Mr. Senrick--Teacher/World Traveler

Mr. Senrick--Teacher/World Traveler
Educators to Saudi Arabia 2007

Saturday, April 7, 2007

Saudi Government School

We had quite the opportunity today! We visited the King Faisal Educational Complex, a network of 3 government ran Saudi schools. Located on the campus of a local university, most of the attendees are sons of university employees. (The women in our group visited a female school some distance away.) We are the first international group that has been allowed to visit these 3 schools, and the first in the IIE's program to visit a non-private school. It was an amazing opportunity, and an enlightening one to learn about it from administrators, while also having opportunities to visit with students.

The complex is divided into three schools, elementary, intermediate, and secondary sections. While there were certainly differences between the sections, here are some generalizations that could be made for all:

(1) There were good resources for special education students. In all three levels, their were separate rooms/facilities particularly for blind students. Students with higher academic needs were also accommodated with one-on-one attention from teachers.

(2) At all levels, students sat in desks. While sometimes in groups, there seemed to be a focus on direct instruction from the teacher. With the exception of a math and English class we visited, there were no textbooks for students. In all cases, the teacher was standing at the front delivering a lesson while students listened. (I didn't notice them taking notes either.) Now, I can only share what I observed. Perhaps students are more engaged in writing or reading at other times. One of the guides informed me that in the science classes, students only observe experiments. By doing so, they are unable to do some of their own critical thinking that comes through experiencing the activity.

(3) The little social studies instruction they get is in geography and economics. What I found interesting was that the only maps I saw on walls were of either the Arab or Islamic world. The few world maps I saw were focused specifically on the Arab countries. It's worth noting that these maps were also strictly physical maps, or religion maps. Though we were told that they are taught about other world cultures, students' work reflected a focus on the physical geography. One member of our group commented that this could reflect the focus on training petroleum engineers at the college level.

(4) Nearly all of the students were excited and friendly towards us. I really enjoyed getting to interact with some of the kids! When asked what their favorite parts of school were, most said sports--soccer and basketball! (It felt like I was in the US :-)) One said English and another Math. I also met a few students who had been in schools in the US at some point. When asked if which school they liked better, they said the US schools.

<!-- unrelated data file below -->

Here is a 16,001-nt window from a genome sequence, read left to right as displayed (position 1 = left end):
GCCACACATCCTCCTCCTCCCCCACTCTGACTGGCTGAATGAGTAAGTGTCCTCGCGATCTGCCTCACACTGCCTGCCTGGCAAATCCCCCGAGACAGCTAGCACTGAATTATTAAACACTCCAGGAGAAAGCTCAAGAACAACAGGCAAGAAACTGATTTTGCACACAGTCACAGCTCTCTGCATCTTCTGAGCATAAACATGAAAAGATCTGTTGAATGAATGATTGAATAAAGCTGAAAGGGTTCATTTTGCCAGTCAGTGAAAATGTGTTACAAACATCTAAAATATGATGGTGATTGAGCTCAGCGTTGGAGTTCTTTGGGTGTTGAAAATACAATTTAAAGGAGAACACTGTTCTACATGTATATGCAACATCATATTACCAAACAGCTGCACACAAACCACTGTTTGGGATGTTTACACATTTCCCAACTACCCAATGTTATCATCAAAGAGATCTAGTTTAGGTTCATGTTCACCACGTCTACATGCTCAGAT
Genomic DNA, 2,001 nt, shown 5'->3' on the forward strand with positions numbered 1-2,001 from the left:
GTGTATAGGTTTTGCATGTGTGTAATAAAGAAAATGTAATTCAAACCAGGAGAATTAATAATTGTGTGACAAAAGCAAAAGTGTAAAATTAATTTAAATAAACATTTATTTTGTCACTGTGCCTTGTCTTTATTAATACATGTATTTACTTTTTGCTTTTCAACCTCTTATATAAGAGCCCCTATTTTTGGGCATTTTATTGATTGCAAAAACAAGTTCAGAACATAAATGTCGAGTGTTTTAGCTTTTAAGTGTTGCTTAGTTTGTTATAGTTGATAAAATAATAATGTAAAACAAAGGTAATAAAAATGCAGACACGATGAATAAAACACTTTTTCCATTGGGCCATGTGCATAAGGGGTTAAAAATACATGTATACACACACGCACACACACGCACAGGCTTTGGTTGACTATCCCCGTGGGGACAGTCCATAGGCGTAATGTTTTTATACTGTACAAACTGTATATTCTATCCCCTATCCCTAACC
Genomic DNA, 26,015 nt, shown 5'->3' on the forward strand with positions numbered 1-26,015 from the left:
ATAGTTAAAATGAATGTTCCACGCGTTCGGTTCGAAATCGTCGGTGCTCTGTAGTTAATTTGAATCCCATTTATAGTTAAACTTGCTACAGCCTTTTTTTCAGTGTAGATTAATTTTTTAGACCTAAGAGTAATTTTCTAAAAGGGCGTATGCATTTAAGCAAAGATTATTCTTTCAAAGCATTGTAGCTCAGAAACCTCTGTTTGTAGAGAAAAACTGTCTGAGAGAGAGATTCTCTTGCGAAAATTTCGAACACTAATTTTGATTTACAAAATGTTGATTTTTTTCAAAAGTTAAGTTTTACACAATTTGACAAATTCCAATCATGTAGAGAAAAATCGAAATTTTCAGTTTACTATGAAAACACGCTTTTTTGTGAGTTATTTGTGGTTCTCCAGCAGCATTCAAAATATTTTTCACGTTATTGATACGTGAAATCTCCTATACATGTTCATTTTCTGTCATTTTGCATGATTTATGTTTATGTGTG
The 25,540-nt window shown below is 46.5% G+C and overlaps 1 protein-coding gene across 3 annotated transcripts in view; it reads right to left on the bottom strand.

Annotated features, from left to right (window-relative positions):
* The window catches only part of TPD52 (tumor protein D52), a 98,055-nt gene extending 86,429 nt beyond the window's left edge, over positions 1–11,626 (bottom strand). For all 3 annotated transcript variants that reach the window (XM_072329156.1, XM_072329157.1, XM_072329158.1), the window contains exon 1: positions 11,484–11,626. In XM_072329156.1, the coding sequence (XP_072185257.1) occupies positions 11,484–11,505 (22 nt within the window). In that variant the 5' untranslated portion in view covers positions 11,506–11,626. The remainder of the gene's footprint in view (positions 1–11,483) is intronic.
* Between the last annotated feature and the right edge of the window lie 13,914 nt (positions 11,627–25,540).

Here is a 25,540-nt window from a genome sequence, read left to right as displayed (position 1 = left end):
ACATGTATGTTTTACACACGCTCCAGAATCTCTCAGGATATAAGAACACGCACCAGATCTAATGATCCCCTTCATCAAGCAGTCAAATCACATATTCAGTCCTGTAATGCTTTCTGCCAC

(5) Maintaining the Islamic faith is an integral theme in the school. Islam is a pervasive theme in all classes, not just the ones they take on the Koran or the teachings of Mohamed. In the English class we visited, students were reciting religious historical facts in English. Also, the posters on the wall were Islamic in nature. At the end of our visit, it was prayer time. Prayer rugs were rolled out into the center plaza of the school. Hundreds of students gathered to say their recited prayers. Unfortunately, we were rushed out at that point. I think it would have been fascinating to see them pray, yet at the same time I respect their protection of their religion. (It did make me grateful that our schools in the US are not tied directly to any religion.)


shannen =] said...

hey i know what these are...

they are the mats at the mosks...right...

see i learned something...(hehe)


Anonymous said...

that is really cool that you could go to a government school. how would you say that the two schools compare? see ya thursday!


Anonymous said...

While you were at the school did you give them our letters? Did the teacher or students seemed curious or distracted with you there? Were the kids shy or happy that you were visiting? What were the expressions of the kids when and if you gave them our letters? What age group did our letters go to?

see ya soon

Anonymous said...

There are many sterotypes accociated with Saudi Arabia. I was wondering what ones you believed yourself, that you were suprised to find out were false?


Erica A. said...

How many kids are in the average classroom? Also, how many kids attend at a school? (All three types)

Also, I think the individual teaching is really cool. They must have a lot of teachers to do that?

Anonymous said...

Mr. Senrick,
In section 2 you mentioned you could only share what you observed. So were you not allowed to teach as visiting teachers, such as students, are allowed to at our school? Since this is a different experience, would you rather be involved in teaching, or would you like to spend your school days taking notes about how things are done differntly in Saudi Arabia?
-Mike Ward

Charlie said...

The kids look like they approved of your visit.

Do you know the significance of the beads and plaques hanging on the wall?

Anonymous said...

did they learn some things that we learn at our school? and i would have never expected that they would have that neat of stuff lol guess that proves me wrong lol.

Anonymous said...

i had no idea how nice of stuff they have lol do thay learn the same stuff we learn at here? if not then what do they learn? and do they take MCA's like we have to lol let me know lol

-kayla S.

Anonymous said...

Hey Mr. Senrick it was so awesome that you could visit saudi arabia. I would like to visit stuff like that. I learned alot of whith you taught us. See you you Monday.

Nicky S.